How federal funding fails to match demand for transit in the U.S. (DC Streetsblog)
Streetsblog’s Washington bureau points us to a handy compendium of the nation’s transit projects complied by advocacy group Reconnecting America. The group found, unsurprisingly, “strong demand for transit projects around the country but a dearth of federal support for such projects,” reports Tanya Snyder. In fact, the organization deduced that just those projects in the that are “late stages of engineering and construction alone would ‘connect 3.5 million more jobs to transit [nationwide], an increase of 25 percent.’” I’ve got to think a good chunk of those jobs are along the Westside Subway corridor, right? Here’s the direct link to Reconnecting America’s list, which prominently features forty-some transit projects throughout the Southern California region.
L.A. rolls out clean bus fleet (L.A. Times)
The Los Angeles Department of Transportation – which operates the Commuter Express bus service – has begun to roll out 95 new compressed natural gas buses, reports the Times’ Ari Bloomekatz. The new fleet will replace some buses that are apparently older than I am, including one that’s logged 1.2 million miles – enough to travel to New York and back almost 200 times. New features like reclining seats and triple bike racks should help keep loyal riders and attract new ones.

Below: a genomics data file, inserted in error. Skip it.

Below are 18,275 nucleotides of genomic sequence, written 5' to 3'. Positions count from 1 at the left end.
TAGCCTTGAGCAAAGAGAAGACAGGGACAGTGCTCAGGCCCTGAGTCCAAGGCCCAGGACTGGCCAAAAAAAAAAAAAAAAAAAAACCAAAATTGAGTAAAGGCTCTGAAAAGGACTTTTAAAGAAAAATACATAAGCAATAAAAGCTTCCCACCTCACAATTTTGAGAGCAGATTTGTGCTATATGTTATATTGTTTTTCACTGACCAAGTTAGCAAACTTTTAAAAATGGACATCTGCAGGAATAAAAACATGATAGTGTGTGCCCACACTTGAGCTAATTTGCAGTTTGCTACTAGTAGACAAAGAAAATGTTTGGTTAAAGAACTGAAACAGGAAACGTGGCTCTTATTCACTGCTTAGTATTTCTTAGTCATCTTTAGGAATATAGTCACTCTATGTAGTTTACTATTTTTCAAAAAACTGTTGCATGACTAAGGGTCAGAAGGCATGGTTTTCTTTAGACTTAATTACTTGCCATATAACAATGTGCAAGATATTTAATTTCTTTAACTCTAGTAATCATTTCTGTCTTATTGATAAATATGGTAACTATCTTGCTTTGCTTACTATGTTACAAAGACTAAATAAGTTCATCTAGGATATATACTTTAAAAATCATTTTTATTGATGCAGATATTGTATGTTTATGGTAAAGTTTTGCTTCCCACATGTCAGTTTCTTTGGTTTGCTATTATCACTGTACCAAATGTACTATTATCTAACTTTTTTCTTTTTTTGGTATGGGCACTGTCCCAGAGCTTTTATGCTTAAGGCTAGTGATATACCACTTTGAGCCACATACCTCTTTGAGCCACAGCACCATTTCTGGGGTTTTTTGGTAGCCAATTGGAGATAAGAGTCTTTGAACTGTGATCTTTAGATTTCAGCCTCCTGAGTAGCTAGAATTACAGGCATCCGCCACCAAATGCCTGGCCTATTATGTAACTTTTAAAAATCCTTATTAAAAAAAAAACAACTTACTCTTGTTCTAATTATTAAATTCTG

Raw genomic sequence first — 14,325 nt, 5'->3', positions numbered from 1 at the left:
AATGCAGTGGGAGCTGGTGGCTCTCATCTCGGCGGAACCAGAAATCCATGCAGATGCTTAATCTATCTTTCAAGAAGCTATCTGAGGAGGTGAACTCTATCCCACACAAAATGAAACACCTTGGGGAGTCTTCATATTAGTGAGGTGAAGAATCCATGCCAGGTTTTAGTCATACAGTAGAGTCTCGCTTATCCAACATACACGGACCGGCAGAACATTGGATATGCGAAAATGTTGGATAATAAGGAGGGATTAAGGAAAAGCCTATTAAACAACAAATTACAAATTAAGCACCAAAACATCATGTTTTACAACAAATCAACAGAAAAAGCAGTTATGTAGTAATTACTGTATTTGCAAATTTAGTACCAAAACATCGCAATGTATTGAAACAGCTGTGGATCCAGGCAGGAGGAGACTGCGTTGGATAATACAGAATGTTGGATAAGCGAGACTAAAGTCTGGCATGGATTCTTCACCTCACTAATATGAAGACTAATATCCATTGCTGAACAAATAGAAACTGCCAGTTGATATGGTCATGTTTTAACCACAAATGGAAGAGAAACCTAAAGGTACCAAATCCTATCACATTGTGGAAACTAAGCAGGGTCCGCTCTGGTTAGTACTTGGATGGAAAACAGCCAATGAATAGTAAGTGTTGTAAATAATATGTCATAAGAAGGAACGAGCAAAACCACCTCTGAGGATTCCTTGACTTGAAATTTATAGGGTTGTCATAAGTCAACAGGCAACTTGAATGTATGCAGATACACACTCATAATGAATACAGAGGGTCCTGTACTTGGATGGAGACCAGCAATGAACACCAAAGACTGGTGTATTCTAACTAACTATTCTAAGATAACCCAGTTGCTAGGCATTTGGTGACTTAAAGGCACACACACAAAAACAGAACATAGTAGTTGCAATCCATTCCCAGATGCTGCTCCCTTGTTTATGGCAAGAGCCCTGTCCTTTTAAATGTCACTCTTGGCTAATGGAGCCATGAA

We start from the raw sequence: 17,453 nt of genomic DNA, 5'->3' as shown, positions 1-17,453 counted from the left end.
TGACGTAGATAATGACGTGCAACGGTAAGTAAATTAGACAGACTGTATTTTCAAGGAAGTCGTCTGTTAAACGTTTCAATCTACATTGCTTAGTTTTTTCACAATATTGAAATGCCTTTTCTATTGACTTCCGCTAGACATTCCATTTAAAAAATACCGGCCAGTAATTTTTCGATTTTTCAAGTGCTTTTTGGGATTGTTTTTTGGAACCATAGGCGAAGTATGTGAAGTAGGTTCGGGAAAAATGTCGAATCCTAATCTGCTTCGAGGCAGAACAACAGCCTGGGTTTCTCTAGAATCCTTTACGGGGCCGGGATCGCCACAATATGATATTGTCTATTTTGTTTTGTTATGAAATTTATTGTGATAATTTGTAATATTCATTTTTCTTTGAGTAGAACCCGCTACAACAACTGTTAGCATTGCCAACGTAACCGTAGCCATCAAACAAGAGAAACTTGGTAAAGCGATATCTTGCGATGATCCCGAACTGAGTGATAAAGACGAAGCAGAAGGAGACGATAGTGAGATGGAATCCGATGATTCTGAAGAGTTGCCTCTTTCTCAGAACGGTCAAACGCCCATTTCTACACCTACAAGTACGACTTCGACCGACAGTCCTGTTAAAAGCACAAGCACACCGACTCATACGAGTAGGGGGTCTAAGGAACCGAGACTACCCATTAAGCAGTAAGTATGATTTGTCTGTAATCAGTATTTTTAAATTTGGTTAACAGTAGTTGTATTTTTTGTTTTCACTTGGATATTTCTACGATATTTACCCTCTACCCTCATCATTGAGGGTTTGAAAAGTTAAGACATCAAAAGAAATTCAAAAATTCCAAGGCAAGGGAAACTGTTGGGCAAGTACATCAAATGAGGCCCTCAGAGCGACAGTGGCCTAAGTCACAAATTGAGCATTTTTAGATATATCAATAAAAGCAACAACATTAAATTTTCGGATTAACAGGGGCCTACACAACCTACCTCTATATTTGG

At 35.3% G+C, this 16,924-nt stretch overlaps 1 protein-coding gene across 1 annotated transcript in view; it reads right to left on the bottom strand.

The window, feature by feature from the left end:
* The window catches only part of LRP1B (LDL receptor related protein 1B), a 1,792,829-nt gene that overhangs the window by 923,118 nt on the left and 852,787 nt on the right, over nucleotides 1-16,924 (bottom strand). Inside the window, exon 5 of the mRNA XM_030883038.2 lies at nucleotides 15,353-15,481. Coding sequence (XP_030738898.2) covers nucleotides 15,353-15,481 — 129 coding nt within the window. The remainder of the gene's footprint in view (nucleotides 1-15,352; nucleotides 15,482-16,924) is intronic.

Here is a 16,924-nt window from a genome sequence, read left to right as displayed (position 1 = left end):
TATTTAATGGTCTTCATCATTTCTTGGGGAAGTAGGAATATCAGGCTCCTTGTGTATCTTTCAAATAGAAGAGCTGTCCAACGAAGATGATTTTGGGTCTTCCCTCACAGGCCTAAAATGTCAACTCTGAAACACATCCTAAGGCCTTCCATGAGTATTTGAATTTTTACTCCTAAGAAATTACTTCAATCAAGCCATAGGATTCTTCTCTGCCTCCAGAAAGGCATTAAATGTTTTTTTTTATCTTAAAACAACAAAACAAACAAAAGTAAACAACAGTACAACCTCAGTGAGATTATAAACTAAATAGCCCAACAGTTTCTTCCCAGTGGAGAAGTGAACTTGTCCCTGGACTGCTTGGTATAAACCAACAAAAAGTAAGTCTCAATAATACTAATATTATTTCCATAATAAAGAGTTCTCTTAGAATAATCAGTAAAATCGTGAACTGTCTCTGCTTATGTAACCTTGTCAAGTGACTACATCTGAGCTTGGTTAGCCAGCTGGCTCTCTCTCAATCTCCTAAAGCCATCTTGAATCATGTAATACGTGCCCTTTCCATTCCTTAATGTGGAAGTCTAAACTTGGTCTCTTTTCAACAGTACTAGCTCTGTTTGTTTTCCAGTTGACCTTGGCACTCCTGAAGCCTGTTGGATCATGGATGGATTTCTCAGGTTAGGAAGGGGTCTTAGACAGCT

Amtrak: Record breaking thanksgiving ridership (Railroad.net)
We’re always hearing about how busy Thanksgiving air travel is, so it’s nice to see that Amtrak is seeing ridership gains as well. The national railway saw an 2.2% ridership increase over last year’s Thanksgiving week, requiring the agency to put every train in its fleet into service.
California lawmakers say goodbye to their state-purchased cars (Sacramento Bee)
State lawmakers auto perks have come to an end after several decades, a casualty of the state budget crunch. However, the Bee notes that if legislators simply shift to the typical $.55 cents-per-mile reimbursement rate for state employees on work-related trips, the benefits might actually cost taxpayers more.